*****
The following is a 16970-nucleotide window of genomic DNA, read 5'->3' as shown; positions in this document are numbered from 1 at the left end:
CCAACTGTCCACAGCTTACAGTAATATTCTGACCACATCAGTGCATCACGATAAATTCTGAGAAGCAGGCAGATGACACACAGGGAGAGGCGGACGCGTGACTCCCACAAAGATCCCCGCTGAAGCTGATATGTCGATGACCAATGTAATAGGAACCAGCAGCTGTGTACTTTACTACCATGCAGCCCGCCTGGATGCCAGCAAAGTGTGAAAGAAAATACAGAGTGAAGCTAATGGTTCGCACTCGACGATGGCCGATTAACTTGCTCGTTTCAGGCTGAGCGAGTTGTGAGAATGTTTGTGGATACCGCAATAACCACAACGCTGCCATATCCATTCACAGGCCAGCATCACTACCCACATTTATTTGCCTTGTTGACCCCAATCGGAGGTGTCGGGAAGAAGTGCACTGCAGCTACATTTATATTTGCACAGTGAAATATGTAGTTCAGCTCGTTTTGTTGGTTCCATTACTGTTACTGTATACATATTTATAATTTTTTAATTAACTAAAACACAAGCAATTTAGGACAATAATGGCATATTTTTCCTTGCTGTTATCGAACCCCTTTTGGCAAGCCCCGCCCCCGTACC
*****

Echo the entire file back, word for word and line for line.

The following is a 16970-nucleotide window of genomic DNA, read 5'->3' as shown; positions in this document are numbered from 1 at the left end:
CCAACTGTCCACAGCTTACAGTAATATTCTGACCACATCAGTGCATCACGATAAATTCTGAGAAGCAGGCAGATGACACACAGGGAGAGGCGGACGCGTGACTCCCACAAAGATCCCCGCTGAAGCTGATATGTCGATGACCAATGTAATAGGAACCAGCAGCTGTGTACTTTACTACCATGCAGCCCGCCTGGATGCCAGCAAAGTGTGAAAGAAAATACAGAGTGAAGCTAATGGTTCGCACTCGACGATGGCCGATTAACTTGCTCGTTTCAGGCTGAGCGAGTTGTGAGAATGTTTGTGGATACCGCAATAACCACAACGCTGCCATATCCATTCACAGGCCAGCATCACTACCCACATTTATTTGCCTTGTTGACCCCAATCGGAGGTGTCGGGAAGAAGTGCACTGCAGCTACATTTATATTTGCACAGTGAAATATGTAGTTCAGCTCGTTTTGTTGGTTCCATTACTGTTACTGTATACATATTTATAATTTTTTAATTAACTAAAACACAAGCAATTTAGGACAATAATGGCATATTTTTCCTTGCTGTTATCGAACCCCTTTTGGCAAGCCCCGCCCCCGTACC